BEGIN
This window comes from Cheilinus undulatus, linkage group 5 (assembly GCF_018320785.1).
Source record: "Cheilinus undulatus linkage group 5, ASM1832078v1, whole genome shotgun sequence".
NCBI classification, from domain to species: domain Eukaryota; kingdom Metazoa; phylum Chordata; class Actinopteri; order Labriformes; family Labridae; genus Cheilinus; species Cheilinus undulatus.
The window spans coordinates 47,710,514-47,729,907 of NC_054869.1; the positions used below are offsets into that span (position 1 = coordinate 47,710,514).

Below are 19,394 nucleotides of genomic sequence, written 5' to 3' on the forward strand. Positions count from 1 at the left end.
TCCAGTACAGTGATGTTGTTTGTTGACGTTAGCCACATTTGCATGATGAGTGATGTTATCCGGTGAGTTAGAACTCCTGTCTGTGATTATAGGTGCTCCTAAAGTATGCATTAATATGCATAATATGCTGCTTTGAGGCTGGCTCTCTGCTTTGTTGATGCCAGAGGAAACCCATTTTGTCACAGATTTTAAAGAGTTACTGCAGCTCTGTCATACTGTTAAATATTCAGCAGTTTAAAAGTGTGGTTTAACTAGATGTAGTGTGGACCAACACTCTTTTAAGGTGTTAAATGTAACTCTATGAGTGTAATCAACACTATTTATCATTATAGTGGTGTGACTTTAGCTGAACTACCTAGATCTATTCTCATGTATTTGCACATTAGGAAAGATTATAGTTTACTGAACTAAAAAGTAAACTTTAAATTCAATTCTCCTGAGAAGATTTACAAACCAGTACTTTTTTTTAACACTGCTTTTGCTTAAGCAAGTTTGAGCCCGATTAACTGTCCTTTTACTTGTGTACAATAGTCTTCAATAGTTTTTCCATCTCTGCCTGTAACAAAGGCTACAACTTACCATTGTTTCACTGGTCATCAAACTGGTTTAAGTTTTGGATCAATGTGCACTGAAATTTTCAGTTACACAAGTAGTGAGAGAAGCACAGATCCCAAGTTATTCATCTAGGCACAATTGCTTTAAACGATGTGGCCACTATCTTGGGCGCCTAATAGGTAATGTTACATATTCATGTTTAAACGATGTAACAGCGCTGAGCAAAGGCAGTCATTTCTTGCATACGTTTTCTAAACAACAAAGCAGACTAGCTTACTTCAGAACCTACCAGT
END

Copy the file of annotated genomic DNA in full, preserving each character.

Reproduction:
This window comes from Cheilinus undulatus, linkage group 5 (assembly GCF_018320785.1).
Source record: "Cheilinus undulatus linkage group 5, ASM1832078v1, whole genome shotgun sequence".
NCBI classification, from domain to species: domain Eukaryota; kingdom Metazoa; phylum Chordata; class Actinopteri; order Labriformes; family Labridae; genus Cheilinus; species Cheilinus undulatus.
The window spans coordinates 47,710,514-47,729,907 of NC_054869.1; the positions used below are offsets into that span (position 1 = coordinate 47,710,514).

Below are 19,394 nucleotides of genomic sequence, written 5' to 3' on the forward strand. Positions count from 1 at the left end.
TCCAGTACAGTGATGTTGTTTGTTGACGTTAGCCACATTTGCATGATGAGTGATGTTATCCGGTGAGTTAGAACTCCTGTCTGTGATTATAGGTGCTCCTAAAGTATGCATTAATATGCATAATATGCTGCTTTGAGGCTGGCTCTCTGCTTTGTTGATGCCAGAGGAAACCCATTTTGTCACAGATTTTAAAGAGTTACTGCAGCTCTGTCATACTGTTAAATATTCAGCAGTTTAAAAGTGTGGTTTAACTAGATGTAGTGTGGACCAACACTCTTTTAAGGTGTTAAATGTAACTCTATGAGTGTAATCAACACTATTTATCATTATAGTGGTGTGACTTTAGCTGAACTACCTAGATCTATTCTCATGTATTTGCACATTAGGAAAGATTATAGTTTACTGAACTAAAAAGTAAACTTTAAATTCAATTCTCCTGAGAAGATTTACAAACCAGTACTTTTTTTTAACACTGCTTTTGCTTAAGCAAGTTTGAGCCCGATTAACTGTCCTTTTACTTGTGTACAATAGTCTTCAATAGTTTTTCCATCTCTGCCTGTAACAAAGGCTACAACTTACCATTGTTTCACTGGTCATCAAACTGGTTTAAGTTTTGGATCAATGTGCACTGAAATTTTCAGTTACACAAGTAGTGAGAGAAGCACAGATCCCAAGTTATTCATCTAGGCACAATTGCTTTAAACGATGTGGCCACTATCTTGGGCGCCTAATAGGTAATGTTACATATTCATGTTTAAACGATGTAACAGCGCTGAGCAAAGGCAGTCATTTCTTGCATACGTTTTCTAAACAACAAAGCAGACTAGCTTACTTCAGAACCTACCAGT